- A decision by Harvard University saw acceptance revoked for a minimum of 10 students after they were found to have participated in posting explicit content online, but policies that make social media review part of the admissions process aren't likely to become widespread, eCampusNews reports.
- Social media reviews are, however, used to investigate reports of illegal behavior or misconduct at some institutions, according to University of Wisconsin-Eau Claire Director of Admissions Heather Kretz.
- Free speech activists have contended that the students who had their admission revoked by Harvard are protected by the First Amendment, though an official Facebook page for the Class of 2021 reportedly says "certain circumstances" can lead to admission being revoked.
Ultimately, decisions around tracking the social media activity of prospective students will fall to individual institutions, though most are probably likely to err on the side of such an action being too far-reaching.
Rather than adopting such a policy, it may be wiser for higher ed to encourage more digital citizenship lessons in K-12 curricula as a means of preventing it in the future, as well as offering their own lessons during orientation. Students who haven't received adequate learning opportunities on that front may not be aware of how things they've posted online are perpetually cataloged forever and can impact future career opportunities and more.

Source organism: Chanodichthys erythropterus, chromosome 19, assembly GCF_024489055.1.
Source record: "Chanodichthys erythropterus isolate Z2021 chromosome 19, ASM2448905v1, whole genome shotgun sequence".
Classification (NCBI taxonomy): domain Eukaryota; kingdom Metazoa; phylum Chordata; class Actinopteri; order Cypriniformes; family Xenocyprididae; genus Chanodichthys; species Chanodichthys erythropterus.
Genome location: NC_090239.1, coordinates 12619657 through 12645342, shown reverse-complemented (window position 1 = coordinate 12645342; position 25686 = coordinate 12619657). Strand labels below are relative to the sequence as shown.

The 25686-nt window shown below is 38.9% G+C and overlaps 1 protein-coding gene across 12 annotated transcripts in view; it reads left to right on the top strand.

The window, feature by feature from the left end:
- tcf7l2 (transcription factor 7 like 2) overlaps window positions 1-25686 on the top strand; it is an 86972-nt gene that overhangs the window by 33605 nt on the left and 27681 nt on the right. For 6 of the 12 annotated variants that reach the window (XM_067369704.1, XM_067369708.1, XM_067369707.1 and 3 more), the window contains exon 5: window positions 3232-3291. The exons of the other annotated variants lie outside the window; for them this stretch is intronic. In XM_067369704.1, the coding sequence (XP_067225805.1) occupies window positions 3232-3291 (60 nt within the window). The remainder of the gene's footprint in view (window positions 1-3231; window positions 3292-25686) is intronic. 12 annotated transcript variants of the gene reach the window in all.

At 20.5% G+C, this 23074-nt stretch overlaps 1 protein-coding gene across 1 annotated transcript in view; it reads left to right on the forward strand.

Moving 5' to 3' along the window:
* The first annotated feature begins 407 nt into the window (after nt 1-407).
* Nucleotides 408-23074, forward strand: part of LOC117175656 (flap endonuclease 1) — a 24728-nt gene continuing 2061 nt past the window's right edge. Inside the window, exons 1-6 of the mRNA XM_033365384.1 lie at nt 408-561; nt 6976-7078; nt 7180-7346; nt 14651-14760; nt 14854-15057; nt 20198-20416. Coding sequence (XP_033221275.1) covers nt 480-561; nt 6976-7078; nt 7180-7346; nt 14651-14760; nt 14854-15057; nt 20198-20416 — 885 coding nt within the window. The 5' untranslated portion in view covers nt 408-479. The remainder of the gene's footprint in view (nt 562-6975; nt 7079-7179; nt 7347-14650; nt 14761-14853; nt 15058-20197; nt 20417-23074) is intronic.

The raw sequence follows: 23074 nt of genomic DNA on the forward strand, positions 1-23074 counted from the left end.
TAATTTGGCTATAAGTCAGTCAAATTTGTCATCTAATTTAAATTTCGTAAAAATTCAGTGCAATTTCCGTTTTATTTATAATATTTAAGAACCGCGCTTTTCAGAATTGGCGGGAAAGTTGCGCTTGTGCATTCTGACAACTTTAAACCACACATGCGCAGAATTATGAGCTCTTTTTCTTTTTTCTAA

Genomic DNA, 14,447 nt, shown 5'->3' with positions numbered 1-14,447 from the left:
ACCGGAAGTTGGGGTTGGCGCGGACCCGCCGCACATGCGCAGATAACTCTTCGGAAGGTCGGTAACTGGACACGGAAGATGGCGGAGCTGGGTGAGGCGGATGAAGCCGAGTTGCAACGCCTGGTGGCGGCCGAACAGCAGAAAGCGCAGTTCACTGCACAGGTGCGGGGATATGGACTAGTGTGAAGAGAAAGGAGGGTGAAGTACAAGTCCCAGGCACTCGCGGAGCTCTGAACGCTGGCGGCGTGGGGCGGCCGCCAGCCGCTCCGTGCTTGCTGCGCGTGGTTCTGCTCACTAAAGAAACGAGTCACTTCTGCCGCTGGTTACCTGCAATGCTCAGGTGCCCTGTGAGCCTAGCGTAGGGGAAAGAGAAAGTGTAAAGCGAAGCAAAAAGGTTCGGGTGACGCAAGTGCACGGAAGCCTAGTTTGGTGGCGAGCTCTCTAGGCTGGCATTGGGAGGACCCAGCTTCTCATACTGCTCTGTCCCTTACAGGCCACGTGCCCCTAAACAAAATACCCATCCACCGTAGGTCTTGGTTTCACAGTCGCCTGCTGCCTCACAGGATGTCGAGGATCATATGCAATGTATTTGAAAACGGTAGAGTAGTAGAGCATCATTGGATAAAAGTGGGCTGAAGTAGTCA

In addition to the understanding that they must serve as their own filters, digital citizenship can impart in students the importance of interacting with people online much as they would face-to-face, as well as the ability to discern reliable content from that which is satire or just maliciously false. The digital world isn't going away, and teaching students how to behave ethically rather than hindering their progress all together may be the best approach to creating productive citizens.